A controversial proposal to put fluoride in the district’s drinking water to cut tooth decay is set to be shelved.
A council watchdog has decided there is not enough evidence to prove water fluoridation would work and not be harmful to public health.
Wakefield Council was considering the move after research showed 40 per cent of five-year-olds and one in five three-year-olds had decayed teeth.
Public health evidence was being looked at by the Adults and Health overview and scrutiny committee.
Dr Andrew Furber, Wakefield’s director of public health, said: “They have decided the quality of the evidence is not sufficient to carry out the next stage, which would be a full review of all the evidence.
“The recommendation of the committee, which is meeting on June 9, is that in two years’ time another preliminary review is carried out.”
Claims had previously been made that a US study linked exposure to fluoridated water with attention deficit hyperactivity disorder (ADHD) among kids.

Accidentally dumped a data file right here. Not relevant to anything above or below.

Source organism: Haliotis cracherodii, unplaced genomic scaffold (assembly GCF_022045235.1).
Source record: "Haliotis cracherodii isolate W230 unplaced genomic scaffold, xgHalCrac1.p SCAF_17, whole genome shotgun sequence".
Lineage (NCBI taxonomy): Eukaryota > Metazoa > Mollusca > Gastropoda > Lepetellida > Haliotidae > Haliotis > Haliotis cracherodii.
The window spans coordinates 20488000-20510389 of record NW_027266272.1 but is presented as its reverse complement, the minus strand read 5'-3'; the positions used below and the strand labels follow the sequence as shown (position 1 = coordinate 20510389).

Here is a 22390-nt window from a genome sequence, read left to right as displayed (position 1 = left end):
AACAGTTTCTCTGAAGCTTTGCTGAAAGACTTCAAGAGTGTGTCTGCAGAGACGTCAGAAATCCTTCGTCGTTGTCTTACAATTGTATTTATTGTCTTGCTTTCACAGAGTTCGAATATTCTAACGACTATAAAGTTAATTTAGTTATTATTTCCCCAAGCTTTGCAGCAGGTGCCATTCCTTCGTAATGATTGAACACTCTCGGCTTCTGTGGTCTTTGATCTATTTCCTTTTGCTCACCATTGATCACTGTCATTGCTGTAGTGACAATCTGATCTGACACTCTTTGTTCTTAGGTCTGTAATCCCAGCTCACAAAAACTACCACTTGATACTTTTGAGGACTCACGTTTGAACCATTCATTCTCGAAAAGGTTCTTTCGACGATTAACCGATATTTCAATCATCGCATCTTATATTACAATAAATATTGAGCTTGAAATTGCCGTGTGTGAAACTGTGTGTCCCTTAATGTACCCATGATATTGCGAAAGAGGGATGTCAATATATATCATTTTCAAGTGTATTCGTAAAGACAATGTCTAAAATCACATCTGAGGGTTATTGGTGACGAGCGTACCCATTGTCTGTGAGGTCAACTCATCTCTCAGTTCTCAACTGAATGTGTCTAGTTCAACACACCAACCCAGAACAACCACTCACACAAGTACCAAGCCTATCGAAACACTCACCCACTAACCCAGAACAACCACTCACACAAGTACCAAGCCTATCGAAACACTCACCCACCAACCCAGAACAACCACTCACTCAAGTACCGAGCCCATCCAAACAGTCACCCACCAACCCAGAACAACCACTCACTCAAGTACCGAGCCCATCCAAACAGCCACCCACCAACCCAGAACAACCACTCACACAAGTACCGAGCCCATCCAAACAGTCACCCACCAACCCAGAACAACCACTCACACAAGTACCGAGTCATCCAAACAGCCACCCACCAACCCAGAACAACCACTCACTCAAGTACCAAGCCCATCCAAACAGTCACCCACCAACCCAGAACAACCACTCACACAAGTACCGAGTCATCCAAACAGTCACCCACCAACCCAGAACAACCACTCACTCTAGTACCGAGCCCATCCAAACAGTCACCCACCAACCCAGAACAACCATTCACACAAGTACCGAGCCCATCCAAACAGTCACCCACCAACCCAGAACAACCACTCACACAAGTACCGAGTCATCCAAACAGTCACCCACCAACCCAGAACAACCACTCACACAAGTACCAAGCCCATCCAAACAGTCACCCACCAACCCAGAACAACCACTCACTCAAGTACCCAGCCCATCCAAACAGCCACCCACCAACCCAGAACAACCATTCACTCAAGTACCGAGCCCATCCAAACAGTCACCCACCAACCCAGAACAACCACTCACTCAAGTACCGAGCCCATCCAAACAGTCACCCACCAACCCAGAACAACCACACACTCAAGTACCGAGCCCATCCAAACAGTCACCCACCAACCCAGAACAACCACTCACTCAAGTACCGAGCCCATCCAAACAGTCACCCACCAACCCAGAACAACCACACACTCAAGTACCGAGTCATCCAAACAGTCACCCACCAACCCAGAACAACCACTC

Concerns were also raised that adding fluoride to tap water would be medicating the population without their permission.
The committee’s report said: “The committee believes that the research evidence is of insufficient quality to allow confident statements about potential harm or whether there is an impact on social inequalities.”
Wakefield Council carried out a comprehensive review of children’s oral health in 2007. At the time fluoridation was considered as a possible means of reducing tooth decay.
The report said ethical and environmental factors were outside of the committee’s remit.
It added: “However, as community leaders, it is important that councillors consider the ethical implications of water fluoridation, particularly given the controversy about whether this would constitute mass medication.”